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Bleeding after menopause

Does bleeding after the menopause always mean cancer?

No, but cancer needs to be ruled out as a possible cause.

Post menopausal bleeding is quite common. It is usually due to harmless causes. But you should see your doctor as it may be caused by cancer of the lining of the womb (endometrial cancer) or cancer of the cervix. About 1 in 20 cases of bleeding after the menopause are due to gynaecological cancer.

The most common symptom of cervical cancer is abnormal bleeding. This means any bleeding between periods or after sexual intercourse in a pre menopausal woman. Or bleeding in a post menopausal woman. Other symptoms are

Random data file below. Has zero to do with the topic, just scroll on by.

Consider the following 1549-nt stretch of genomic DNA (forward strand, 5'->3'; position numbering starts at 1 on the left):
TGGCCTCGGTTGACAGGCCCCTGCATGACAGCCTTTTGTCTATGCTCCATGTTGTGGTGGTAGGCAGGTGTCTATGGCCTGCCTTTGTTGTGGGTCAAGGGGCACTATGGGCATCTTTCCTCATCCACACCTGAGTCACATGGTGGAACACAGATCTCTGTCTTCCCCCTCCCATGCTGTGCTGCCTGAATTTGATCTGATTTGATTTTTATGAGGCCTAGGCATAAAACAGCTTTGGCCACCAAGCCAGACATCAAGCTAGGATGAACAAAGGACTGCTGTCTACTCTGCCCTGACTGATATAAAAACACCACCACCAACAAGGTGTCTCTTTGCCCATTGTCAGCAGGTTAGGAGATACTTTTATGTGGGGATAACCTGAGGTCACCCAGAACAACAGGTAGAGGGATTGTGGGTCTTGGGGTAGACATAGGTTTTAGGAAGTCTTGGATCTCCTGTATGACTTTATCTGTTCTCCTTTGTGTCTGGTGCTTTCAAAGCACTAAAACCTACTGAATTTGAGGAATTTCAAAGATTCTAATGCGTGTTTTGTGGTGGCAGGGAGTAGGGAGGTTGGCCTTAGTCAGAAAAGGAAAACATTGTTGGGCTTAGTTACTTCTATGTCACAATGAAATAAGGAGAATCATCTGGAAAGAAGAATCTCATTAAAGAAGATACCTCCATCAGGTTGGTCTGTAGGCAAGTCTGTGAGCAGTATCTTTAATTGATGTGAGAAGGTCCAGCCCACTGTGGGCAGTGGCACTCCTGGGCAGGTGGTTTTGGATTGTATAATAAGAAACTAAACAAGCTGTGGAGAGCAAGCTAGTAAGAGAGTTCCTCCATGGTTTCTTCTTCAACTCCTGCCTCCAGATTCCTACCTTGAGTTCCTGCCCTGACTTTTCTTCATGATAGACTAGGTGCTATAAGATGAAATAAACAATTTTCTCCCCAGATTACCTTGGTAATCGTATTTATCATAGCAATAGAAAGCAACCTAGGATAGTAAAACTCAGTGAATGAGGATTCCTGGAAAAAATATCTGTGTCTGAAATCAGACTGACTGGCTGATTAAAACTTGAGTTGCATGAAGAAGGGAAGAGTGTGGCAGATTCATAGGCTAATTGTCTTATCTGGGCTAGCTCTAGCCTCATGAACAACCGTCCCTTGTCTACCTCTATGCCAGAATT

• A vaginal discharge which may smell
  • Pain or discomfort during sexual intercourse

But bleeding from the vagina in an older woman may be caused by other gynaecological problems such as fibroids (benign growths) in the womb.

It is important to see your doctor if you have any of the symptoms listed above. And you should still have regular cervical screening until you are at least 64 and have had three clear screening tests (smears) in a row. If you are concerned about stopping these screening tests, talk to your GP. You may be able to carry on having them.

We have information about cervical screening and abnormal cervical cells in our cervical cancer section. We also have information about the symptoms of womb cancer.

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Updated: 10 June 2014